Bungling paramedics discharge Covid survivor, 89, to stranger's house

Bungling ambulance crew discharge coronavirus survivor, 89, to a random stranger’s house and tuck her into bed before stunned homeowner sounds the alarm hours later

  • Elizabeth Mahoney battled Covid at County Hospital in Pontypool for 10 weeks
  • She was then finally given the all clear for discharge from hospital on March 12 
  • But her family became concerned when she failed to appear at home on time
  • It later transpired she was taken to Newport, more than eight miles from home  
  • The Welsh Ambulance Service has extended ‘sincere apology’ to both families 

A bungling ambulance crew discharged an 89-year-old coronavirus survivor to a random stranger’s house and tucked her into their bed. 

Elizabeth Mahoney had been battling Covid-19 at County Hospital in Pontypool for 10 weeks, and her family were naturally very relieved to hear she’d finally been given a release date of Friday, March 12.

But they began to get concerned when she failed to show up at her home in nearby New Inn at the scheduled time.

It was only after a frantic few hours that it transpired she’d instead been taken by ambulance to an address in Newport – more than eight miles away from where she lived – and left in the bed of a total stranger.

‘The whole thing was a catalogue of errors from start to finish,’ said her son Brian Mahoney, from Cwmbran.

‘We’d originally been called at about 1pm on that day and told mum was on her way home, so my wife went over there to greet her. About an hour later I rang to see what was happening and was told she still hadn’t turned up.’

Brian then phoned the hospital, only to be informed there’d been ‘a bit of a problem’.

Elizabeth Mahoney, pictured with her late husband Kenneth, was discharged from hospital to a random stranger’s house and was tucked up in their bed

He said: ‘Mum had suffered a stroke not so long back, so naturally we were concerned something bad had happened to her. At about 3.40pm I eventually got a call saying she’d been taken to a house in Newport, but that the details weren’t really clear.’

The 65-year-old warehouse manager added that a subsequent conversation with someone from the ambulance service revealed that Elizabeth had been put to bed at the property.

‘They apologised and told me they were on their way to pick her back up. I just went, ‘What do you mean? Please don’t tell me you’ve left her there’, at which point my sister burst into tears – we were all worried sick.’

Brian said that, while he was still awaiting an official explanation, he believed his mum’s details were confused with those of a female patient with dementia who was also due to go home from the hospital on that same day.

‘As far as I can tell, mum was taken to this other lady’s house by mistake and, somehow, whoever answered the door told the ambulance staff to take her into the bedroom and make her comfortable. 

‘How they failed to notice it wasn’t their relative, I can’t say. But apparently they went to check on her a little while later and that’s when the penny finally dropped and the alarm was raised.’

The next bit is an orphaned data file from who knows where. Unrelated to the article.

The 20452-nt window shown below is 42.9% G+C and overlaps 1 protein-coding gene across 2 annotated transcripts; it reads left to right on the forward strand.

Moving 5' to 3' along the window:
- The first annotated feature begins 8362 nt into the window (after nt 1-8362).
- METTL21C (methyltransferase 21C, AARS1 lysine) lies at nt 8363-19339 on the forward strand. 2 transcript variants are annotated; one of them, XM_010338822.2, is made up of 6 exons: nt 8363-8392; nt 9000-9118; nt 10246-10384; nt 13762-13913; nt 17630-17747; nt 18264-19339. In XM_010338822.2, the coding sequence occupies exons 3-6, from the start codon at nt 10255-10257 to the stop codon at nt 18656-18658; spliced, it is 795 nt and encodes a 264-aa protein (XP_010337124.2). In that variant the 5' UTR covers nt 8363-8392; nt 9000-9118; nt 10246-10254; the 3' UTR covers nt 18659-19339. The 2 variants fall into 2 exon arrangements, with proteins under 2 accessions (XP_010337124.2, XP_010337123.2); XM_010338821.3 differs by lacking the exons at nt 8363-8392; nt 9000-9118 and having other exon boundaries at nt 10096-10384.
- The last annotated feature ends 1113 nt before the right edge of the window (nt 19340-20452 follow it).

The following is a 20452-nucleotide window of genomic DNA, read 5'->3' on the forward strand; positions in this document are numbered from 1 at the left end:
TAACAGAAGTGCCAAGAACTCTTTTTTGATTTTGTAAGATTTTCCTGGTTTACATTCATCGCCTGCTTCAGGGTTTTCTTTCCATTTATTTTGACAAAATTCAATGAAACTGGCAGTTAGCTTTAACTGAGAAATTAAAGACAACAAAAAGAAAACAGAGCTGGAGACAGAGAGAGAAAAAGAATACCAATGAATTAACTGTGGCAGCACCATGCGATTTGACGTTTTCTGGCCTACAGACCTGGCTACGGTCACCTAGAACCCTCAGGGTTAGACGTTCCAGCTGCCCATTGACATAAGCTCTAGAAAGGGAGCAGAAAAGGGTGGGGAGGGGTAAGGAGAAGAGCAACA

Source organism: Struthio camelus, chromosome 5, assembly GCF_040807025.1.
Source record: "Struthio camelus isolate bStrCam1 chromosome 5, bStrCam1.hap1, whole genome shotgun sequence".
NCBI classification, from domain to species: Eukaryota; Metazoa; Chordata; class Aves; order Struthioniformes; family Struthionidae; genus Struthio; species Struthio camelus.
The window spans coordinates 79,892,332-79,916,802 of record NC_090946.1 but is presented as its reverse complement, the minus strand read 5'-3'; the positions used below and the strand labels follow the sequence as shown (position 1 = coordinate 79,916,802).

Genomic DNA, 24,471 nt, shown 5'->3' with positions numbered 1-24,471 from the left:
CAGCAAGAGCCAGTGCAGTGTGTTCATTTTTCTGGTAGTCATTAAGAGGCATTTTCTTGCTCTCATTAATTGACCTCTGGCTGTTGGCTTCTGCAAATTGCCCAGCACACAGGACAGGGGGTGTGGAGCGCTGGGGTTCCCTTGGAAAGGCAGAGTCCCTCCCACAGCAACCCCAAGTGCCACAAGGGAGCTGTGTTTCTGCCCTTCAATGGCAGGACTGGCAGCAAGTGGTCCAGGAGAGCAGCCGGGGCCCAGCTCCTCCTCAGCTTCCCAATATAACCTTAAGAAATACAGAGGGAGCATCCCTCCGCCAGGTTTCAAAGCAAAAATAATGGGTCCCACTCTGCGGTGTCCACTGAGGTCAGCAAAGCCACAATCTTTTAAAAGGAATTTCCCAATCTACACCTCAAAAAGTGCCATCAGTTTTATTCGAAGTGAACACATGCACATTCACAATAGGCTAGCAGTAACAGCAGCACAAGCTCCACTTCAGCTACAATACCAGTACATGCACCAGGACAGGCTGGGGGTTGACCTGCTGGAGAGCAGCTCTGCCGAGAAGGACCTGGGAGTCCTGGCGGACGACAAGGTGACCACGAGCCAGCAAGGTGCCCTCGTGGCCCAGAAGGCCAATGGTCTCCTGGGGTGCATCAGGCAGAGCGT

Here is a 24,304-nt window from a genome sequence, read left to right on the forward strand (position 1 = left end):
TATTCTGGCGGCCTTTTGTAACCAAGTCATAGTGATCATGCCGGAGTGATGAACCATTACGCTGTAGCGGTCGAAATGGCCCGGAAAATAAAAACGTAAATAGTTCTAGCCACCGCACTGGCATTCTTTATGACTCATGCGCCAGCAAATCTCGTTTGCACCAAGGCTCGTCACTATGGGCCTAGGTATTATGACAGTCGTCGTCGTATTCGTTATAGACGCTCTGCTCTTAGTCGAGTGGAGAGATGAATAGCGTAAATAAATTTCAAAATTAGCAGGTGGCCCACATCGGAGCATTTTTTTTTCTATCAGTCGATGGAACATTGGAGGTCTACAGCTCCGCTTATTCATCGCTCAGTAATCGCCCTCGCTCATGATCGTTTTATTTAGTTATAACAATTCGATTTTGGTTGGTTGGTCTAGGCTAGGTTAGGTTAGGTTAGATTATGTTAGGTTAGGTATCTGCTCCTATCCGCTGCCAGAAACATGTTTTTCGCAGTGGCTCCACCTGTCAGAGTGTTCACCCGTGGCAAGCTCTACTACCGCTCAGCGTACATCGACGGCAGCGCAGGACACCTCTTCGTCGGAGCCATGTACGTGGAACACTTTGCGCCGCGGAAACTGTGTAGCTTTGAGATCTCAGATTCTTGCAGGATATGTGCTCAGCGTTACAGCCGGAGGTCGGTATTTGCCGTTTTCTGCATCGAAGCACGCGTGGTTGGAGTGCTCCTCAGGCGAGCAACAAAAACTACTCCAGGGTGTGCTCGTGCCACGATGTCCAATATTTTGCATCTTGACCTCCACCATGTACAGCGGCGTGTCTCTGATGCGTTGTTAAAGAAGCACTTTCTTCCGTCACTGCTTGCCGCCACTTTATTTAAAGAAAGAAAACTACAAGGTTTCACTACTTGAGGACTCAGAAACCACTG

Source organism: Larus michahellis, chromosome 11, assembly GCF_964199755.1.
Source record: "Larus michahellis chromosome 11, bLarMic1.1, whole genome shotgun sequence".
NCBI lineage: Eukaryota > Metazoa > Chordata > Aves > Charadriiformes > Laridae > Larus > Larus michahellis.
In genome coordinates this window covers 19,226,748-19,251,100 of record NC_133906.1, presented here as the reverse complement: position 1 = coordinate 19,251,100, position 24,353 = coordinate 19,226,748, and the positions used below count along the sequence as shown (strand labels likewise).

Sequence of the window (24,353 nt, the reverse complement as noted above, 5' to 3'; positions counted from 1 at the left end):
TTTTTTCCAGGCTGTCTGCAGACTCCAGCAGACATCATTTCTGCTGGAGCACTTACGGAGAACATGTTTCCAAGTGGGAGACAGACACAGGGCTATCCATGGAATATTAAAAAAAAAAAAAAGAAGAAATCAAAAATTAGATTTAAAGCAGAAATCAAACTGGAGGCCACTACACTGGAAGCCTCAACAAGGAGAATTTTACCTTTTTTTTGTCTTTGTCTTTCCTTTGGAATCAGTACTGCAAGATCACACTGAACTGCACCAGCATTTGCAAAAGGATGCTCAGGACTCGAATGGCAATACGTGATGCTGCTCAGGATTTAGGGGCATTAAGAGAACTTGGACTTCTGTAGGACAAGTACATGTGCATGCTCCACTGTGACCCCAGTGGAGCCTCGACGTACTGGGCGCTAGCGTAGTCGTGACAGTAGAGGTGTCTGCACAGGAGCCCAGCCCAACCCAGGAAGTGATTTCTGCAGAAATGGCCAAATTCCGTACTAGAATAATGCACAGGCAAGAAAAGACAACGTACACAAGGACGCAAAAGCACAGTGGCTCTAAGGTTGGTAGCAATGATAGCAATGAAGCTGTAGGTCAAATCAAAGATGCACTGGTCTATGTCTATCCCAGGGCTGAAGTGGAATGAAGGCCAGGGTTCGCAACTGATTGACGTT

Elizabeth was then readmitted to hospital, as Brian added: ‘Mum initially wanted to come straight home but we insisted she go back in to get checked out, especially after having just had coronavirus – God knows what the house she was taken to was like.’

And Brian blamed his mother’s ‘frightened and confused’ state for her failure to point out the mix-up as it was happening.

‘Mum’s a very quiet woman anyway and has been on her own since Dad died in 2019,’ he said.

‘However, she did later tell us that she couldn’t work out why she was being called by a different name. 

‘Also, given the woman she’d been mistaken for has dementia, my guess is any attempt to point out it wasn’t her house was possibly put down to her being a bit muddled. Who knows, she may have even looked at the unfamiliar surroundings and thought we’d decided to put her in a care home. It’s heartbreaking.

‘All we want is to find out how this occurred and ensure no one else ever has to go through a similar experience.’

The Welsh Ambulance service says it is working to establish exactly what happened and has extended a ‘sincere apology’ to both families

An investigation has since been launched into the incident and Brian added that he and the family had taken part in a meeting with representatives from County Hospital, Aneurin Bevan University Health Board, and the Welsh Ambulance Service NHS Trust.

The latter’s assistant director of operations, Mark Harris, is reported by the South Wales Argus as saying: ‘On March 12, our non-emergency patient transport service undertook a routine home transfer from County Hospital, Pontypool, which regrettably saw a patient discharged to the wrong address for a short period of time. 

‘We are working closely with colleagues at Aneurin Bevan University Health Board to fully understand the chain of events and establish exactly what happened.

‘We have extended a sincere apology to both families concerned for the distress caused, and will continue to liaise directly with those families as the investigation progresses.’

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